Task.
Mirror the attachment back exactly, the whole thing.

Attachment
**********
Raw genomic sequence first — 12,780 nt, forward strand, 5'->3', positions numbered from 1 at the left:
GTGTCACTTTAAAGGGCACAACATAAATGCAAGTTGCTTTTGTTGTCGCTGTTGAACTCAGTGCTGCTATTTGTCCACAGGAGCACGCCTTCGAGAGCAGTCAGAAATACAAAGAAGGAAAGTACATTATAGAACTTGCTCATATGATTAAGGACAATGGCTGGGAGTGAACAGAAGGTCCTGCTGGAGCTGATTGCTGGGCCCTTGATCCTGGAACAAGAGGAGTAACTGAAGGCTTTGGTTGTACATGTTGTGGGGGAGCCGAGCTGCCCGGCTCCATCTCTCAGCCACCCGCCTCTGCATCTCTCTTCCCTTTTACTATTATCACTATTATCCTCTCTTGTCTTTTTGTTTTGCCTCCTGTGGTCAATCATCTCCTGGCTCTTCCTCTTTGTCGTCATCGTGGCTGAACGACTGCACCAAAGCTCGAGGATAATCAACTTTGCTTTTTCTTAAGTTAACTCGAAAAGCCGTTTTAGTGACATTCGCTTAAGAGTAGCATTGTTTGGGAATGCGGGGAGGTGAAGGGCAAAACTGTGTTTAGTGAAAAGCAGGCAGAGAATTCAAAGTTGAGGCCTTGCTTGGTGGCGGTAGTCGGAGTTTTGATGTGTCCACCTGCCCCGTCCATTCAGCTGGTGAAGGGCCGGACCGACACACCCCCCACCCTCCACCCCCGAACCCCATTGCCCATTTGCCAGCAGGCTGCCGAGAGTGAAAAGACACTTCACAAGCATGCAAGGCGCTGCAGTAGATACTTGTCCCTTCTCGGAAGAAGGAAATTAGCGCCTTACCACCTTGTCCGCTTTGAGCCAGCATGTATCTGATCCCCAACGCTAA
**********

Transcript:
Raw genomic sequence first — 12,780 nt, forward strand, 5'->3', positions numbered from 1 at the left:
GTGTCACTTTAAAGGGCACAACATAAATGCAAGTTGCTTTTGTTGTCGCTGTTGAACTCAGTGCTGCTATTTGTCCACAGGAGCACGCCTTCGAGAGCAGTCAGAAATACAAAGAAGGAAAGTACATTATAGAACTTGCTCATATGATTAAGGACAATGGCTGGGAGTGAACAGAAGGTCCTGCTGGAGCTGATTGCTGGGCCCTTGATCCTGGAACAAGAGGAGTAACTGAAGGCTTTGGTTGTACATGTTGTGGGGGAGCCGAGCTGCCCGGCTCCATCTCTCAGCCACCCGCCTCTGCATCTCTCTTCCCTTTTACTATTATCACTATTATCCTCTCTTGTCTTTTTGTTTTGCCTCCTGTGGTCAATCATCTCCTGGCTCTTCCTCTTTGTCGTCATCGTGGCTGAACGACTGCACCAAAGCTCGAGGATAATCAACTTTGCTTTTTCTTAAGTTAACTCGAAAAGCCGTTTTAGTGACATTCGCTTAAGAGTAGCATTGTTTGGGAATGCGGGGAGGTGAAGGGCAAAACTGTGTTTAGTGAAAAGCAGGCAGAGAATTCAAAGTTGAGGCCTTGCTTGGTGGCGGTAGTCGGAGTTTTGATGTGTCCACCTGCCCCGTCCATTCAGCTGGTGAAGGGCCGGACCGACACACCCCCCACCCTCCACCCCCGAACCCCATTGCCCATTTGCCAGCAGGCTGCCGAGAGTGAAAAGACACTTCACAAGCATGCAAGGCGCTGCAGTAGATACTTGTCCCTTCTCGGAAGAAGGAAATTAGCGCCTTACCACCTTGTCCGCTTTGAGCCAGCATGTATCTGATCCCCAACGCTAA